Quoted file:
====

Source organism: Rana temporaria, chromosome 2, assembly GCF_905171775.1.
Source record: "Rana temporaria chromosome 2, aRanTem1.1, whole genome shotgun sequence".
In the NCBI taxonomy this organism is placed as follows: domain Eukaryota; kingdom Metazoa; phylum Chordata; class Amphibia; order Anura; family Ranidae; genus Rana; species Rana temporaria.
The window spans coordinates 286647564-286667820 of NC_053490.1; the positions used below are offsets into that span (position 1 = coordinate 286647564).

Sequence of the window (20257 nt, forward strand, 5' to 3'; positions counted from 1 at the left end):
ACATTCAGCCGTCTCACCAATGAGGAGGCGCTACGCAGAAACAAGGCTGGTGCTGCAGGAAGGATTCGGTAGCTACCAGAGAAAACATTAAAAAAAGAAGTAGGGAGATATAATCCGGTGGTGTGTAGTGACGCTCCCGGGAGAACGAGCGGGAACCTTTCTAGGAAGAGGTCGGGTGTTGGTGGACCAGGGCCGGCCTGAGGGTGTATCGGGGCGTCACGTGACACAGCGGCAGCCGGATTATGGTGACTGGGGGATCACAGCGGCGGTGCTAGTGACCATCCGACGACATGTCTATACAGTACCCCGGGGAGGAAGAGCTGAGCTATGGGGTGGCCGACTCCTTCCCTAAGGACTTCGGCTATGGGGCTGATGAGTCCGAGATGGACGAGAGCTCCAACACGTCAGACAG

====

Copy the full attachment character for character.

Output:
Source organism: Rana temporaria, chromosome 2, assembly GCF_905171775.1.
Source record: "Rana temporaria chromosome 2, aRanTem1.1, whole genome shotgun sequence".
In the NCBI taxonomy this organism is placed as follows: domain Eukaryota; kingdom Metazoa; phylum Chordata; class Amphibia; order Anura; family Ranidae; genus Rana; species Rana temporaria.
The window spans coordinates 286647564-286667820 of NC_053490.1; the positions used below are offsets into that span (position 1 = coordinate 286647564).

Sequence of the window (20257 nt, forward strand, 5' to 3'; positions counted from 1 at the left end):
ACATTCAGCCGTCTCACCAATGAGGAGGCGCTACGCAGAAACAAGGCTGGTGCTGCAGGAAGGATTCGGTAGCTACCAGAGAAAACATTAAAAAAAGAAGTAGGGAGATATAATCCGGTGGTGTGTAGTGACGCTCCCGGGAGAACGAGCGGGAACCTTTCTAGGAAGAGGTCGGGTGTTGGTGGACCAGGGCCGGCCTGAGGGTGTATCGGGGCGTCACGTGACACAGCGGCAGCCGGATTATGGTGACTGGGGGATCACAGCGGCGGTGCTAGTGACCATCCGACGACATGTCTATACAGTACCCCGGGGAGGAAGAGCTGAGCTATGGGGTGGCCGACTCCTTCCCTAAGGACTTCGGCTATGGGGCTGATGAGTCCGAGATGGACGAGAGCTCCAACACGTCAGACAG